I often speak to Christian women frustrated by the lack of dating options in their circle of peers. They’ve tried involvement in their communities, joining new groups and clubs, and even switching churches to surround themselves with people their age – and still, women outnumber men 3:1! But when I suggest they consider online dating, I am universally received with shock. “Doesn’t that mean I’m not trusting God?” They ask.
“Absolutely not!” I answer – and this post explains why!
A few weeks ago on my weekly Facebook live, I talked about this topic (watch the video here). It was requested that I write a post to go with it, so following is a transcript of the points I made in the video.
FAITH AND ACTION ARE NOT MUTUALLY EXCLUSIVE
When people argue that online dating is a “lack of trust”, it reveals a very narrow definition of trust in God. This interpretation indicates that faith and action are mutually exclusive – when that couldn’t be further from the truth! Sometimes trust IS a matter of waiting on the Lord. But there are many times when faith necessitates action.
Abraham is a great example of both kinds of trust. He waited many years for God to fulfill His promise of a son. Once his son was born, He knew God’s intention for Isaac was a godly spouse. He functioned within the cultural standard of the day – arranged marriage – and stepped out in FAITH to find a spouse for his son. In my post “Should a Christian Woman Put Herself Out There?” I went further into this story:
Abraham sent his servant on a journey expressly to find a godly wife for his son Isaac (Gen. 24). Was Abraham lacking faith for not believing God could bring a Rebekah to Canaan for his son? To the contrary, Abraham was acting on His faith that God wanted a righteous spouse for his child (and in that day, they achieved those ends through arranged marriage – not so the case today). Seeking out godly company is acting on faith: faith that God has a plan and timing for your future, and taking a step of faith in His provision. That involves risk. But it might mean you date someone who isn’t actually ‘the One’.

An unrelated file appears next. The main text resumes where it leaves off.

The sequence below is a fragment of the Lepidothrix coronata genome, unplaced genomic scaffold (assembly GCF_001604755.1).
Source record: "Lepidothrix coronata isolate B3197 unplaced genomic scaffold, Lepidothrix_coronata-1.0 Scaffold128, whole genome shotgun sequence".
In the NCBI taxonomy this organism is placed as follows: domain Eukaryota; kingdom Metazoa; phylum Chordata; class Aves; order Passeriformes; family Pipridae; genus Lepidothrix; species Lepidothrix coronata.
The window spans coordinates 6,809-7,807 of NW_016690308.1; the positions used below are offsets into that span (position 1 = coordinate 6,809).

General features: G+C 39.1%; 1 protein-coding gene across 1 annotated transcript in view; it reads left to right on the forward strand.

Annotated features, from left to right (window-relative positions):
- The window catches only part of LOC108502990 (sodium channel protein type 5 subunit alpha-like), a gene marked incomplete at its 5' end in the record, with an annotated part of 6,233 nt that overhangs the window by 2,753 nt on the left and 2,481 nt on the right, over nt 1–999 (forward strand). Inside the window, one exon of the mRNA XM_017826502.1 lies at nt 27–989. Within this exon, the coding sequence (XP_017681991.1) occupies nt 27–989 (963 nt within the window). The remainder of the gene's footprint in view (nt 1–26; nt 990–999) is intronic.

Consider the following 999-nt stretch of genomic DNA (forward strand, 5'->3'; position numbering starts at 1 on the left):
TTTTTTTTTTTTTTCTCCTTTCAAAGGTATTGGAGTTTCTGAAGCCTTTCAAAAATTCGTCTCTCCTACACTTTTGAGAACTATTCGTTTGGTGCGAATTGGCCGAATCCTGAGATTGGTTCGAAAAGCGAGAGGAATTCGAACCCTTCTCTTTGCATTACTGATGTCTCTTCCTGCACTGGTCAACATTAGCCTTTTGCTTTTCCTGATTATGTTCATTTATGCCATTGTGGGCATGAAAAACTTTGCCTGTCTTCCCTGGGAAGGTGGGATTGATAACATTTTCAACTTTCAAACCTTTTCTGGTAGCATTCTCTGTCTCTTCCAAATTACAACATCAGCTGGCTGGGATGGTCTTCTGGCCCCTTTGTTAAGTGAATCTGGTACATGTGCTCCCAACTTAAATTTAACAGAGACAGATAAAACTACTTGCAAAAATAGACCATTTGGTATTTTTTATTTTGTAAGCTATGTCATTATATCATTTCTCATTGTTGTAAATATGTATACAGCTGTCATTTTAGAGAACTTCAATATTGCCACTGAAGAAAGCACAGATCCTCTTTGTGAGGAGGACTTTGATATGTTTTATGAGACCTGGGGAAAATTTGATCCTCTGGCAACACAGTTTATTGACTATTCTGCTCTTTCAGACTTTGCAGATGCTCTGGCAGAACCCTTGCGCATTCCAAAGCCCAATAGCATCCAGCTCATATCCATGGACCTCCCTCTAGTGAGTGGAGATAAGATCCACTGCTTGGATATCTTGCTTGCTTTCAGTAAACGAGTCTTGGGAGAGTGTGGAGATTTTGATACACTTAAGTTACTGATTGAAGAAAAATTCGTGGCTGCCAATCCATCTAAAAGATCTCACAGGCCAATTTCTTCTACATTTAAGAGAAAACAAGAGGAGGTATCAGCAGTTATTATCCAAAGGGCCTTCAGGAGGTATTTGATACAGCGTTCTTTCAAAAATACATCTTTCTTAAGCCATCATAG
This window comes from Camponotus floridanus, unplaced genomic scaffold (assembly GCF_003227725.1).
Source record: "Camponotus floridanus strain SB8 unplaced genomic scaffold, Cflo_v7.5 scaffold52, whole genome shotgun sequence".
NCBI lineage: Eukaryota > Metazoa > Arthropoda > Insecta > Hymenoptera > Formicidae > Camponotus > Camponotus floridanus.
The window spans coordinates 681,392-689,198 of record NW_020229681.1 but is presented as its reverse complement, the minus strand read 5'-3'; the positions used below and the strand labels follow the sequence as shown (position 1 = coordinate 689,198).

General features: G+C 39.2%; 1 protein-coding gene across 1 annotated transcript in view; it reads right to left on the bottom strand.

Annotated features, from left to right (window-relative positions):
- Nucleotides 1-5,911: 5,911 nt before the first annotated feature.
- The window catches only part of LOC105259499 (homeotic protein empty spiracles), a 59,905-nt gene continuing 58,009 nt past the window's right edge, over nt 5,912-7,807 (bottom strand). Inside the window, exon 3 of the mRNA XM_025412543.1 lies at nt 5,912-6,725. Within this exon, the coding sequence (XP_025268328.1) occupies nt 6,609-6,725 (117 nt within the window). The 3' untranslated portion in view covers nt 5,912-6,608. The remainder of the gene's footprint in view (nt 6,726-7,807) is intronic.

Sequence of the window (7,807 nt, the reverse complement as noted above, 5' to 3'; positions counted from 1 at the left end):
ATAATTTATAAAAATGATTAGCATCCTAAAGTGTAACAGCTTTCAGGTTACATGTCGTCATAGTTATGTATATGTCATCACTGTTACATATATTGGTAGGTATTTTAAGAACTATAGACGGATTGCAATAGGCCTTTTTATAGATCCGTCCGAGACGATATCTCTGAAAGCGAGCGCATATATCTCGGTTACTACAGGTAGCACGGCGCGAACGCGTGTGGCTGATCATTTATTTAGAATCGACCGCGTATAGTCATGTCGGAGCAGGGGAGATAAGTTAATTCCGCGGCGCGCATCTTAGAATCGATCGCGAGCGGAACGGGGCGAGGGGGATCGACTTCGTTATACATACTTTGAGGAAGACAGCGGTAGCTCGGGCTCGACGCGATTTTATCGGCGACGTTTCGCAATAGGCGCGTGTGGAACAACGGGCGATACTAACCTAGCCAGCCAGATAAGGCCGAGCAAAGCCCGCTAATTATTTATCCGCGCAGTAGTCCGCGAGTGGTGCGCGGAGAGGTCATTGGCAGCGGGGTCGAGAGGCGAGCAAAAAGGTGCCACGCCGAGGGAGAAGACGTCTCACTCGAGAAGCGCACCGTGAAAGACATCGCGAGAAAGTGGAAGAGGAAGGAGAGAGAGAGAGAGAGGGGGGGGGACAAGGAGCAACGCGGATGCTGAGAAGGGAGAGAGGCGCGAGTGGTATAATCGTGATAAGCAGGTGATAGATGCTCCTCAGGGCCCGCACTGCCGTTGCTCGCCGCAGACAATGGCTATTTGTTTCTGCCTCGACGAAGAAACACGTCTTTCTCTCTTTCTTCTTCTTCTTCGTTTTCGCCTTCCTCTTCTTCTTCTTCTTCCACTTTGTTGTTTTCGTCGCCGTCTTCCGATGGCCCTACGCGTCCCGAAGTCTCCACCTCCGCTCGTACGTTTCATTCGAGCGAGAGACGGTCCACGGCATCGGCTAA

We aren’t promised a future spouse, but most people marry at some point in their lives. We have the freedom of choosing a spouse from among the Christ-followers we meet – but we have to meet them! Putting ourselves in a position to do so is not “faithless”; it’s wise. Just as we don’t sit around waiting for a job to show up when we’re unemployed – we edit our resume, send it out to companies, and network within our industry – we shouldn’t sit around in our homes expecting a spouse to appear out of thin air. We should live lives sold out to Christ, pursuing His commission, and actively put ourselves in a place to meet people who know Him – even online.
KNOCK ON EVERY DOOR GOD PROVIDES
Not everyone will meet their spouse online, including those who online date. I myself online dated briefly before I met my husband – and we met at our alma mater. Online dating is not a quick fix or a guarantee; it’s just another open door to try.
God doesn’t always make one path the answer. Sometimes He offers many doors, and it’s our job to knock on them all. Sometimes, He gives us freedom to choose a door to walk through. Those doors may be a singles group at your church, a new gym class – or online dating. If your current work and lifestyle keep you from meeting people, the door you may need to open could be the one you’ve ignored: Online dating.
THERE ARE WEIRDOS IN REAL LIFE, TOO
The final objection I receive is, “But online dating has so many WEIRDOS!”
But if there weren’t weirdos in “real life” too, would you be single right now? No! You’ve probably turned down dates from one or two “weirdos” – people who were strange or obnoxious or overly needy. Weirdos are a universal aspect of society. Online dating just concentrates a bunch of them in one place!
You WILL have to sift through profiles. You WILL have to discern who is stable and “normal”, and it may take time. But many, many godly couples meet one another online in this age of busy careers. It is not evidence of lack of faith. It may be a step of faith. It may be a one-time experiment, or a once in a lifetime experience.